BACKGROUND: Heil et al (Blood ‘97) demonstrated that the duration of neutropenia and its clinical consequences following induction chemotherapy for AML were significantly reduced by the addition of filgrastim, with no increased risk of death, second malignancy or relapse (ASH ‘99). A single injection of pegfilgrastim has been shown to be comparable to daily injections of filgrastim in the management of chemotherapy-induced neutropenia. The primary aim of this trial was to estimate the difference in time to recovery from severe neutropenia (SN, ANC < 0.5 x109/L) in the first induction chemotherapy cycle (Induction 1) in AML subjects treated with pegfilgrastim or filgrastim.

METHODS: Subjects with de novo AML received 1 or 2 courses of induction chemotherapy (idarubicin 12mg/m2 IV days 1–3, cytarabine 100mg/m2 IV 12 hourly days 1–7 [IA 3+7]) then, if in remission, consolidation chemotherapy (cytarabine 2 [subjects < 55 years] or 3g/m2 [subjects ≥ 55 years] IV 12 hourly days 1, 3, 5). Subjects received either single administration 6μg pegfilgrastim or daily 5μg/kg filgrastim starting 24 hours after completion of chemotherapy until neutrophil recovery. Time to recovery from SN was defined as the number of days from the first day of chemotherapy until the first of two ANC consecutive values after the nadir that were ≥ 0.5 x 109/L whereas duration of SN was defined as the total number of days during the cycle with an ANC < 0.5 x 109/L.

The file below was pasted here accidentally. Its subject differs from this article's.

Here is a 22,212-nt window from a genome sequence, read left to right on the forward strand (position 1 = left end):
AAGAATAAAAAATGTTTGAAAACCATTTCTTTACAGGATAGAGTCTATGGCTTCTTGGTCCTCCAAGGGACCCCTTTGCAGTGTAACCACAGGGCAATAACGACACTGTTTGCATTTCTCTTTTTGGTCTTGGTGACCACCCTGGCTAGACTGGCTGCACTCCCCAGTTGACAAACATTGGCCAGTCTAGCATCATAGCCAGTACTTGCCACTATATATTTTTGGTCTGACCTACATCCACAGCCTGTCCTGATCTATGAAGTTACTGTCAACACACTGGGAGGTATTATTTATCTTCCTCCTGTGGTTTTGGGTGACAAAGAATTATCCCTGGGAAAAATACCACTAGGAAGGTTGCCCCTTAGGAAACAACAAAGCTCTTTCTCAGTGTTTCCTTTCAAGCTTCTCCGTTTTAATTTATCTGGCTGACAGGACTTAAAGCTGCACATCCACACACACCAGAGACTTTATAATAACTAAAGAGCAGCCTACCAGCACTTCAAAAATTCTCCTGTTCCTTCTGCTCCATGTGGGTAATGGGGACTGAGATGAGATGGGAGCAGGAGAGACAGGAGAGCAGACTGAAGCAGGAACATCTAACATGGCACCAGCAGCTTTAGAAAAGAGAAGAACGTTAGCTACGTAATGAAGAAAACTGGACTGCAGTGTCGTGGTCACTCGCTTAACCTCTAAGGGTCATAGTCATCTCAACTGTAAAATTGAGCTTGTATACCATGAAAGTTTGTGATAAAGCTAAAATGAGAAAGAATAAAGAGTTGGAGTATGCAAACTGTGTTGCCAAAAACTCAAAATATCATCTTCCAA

RESULTS: Of 84 subjects randomised into the study, 83 received study drug (42 pegfilgrastim, 41 filgrastim). The treatment groups were generally well balanced for demographics and baseline characteristics. The median time to recovery from SN (ANC < 0.5 x109/L) in Induction 1 was 22 days in both treatment groups (95% CI for treatment difference: −1.9, 1.9). There was also no statistically significant difference in the median duration of SN between the 2 groups (21 days pegfilgrastim, 20 days filgrastim). Subjects in the filgrastim group required a median of 16 daily injections compared to a single administration of pegfilgrastim in the second group. Median serum concentration of pegfilgrastim in Induction 1 remained above clinically relevant concentrations until 21 days after the start of chemotherapy, results that are consistent with the neutrophil-mediated clearance of pegfilgrastim. The incidence of serious adverse events was comparable between the 2 groups except for infectious complications, which were higher in the filgrastim group (5 subjects [12%] pegfilgrastim versus 9 subjects [22%] filgrastim).

CONCLUSION: In the setting of the first cycle of IA 3+7 induction chemotherapy in AML patients, once per cycle administration of 6 mg pegfilgrastim or daily administration of 5mg/kg filgrastim result in similar median time to recovery to ANC ≥ 0.5 x109/L. Pegfilgrastim is safe and well tolerated in this subject population.

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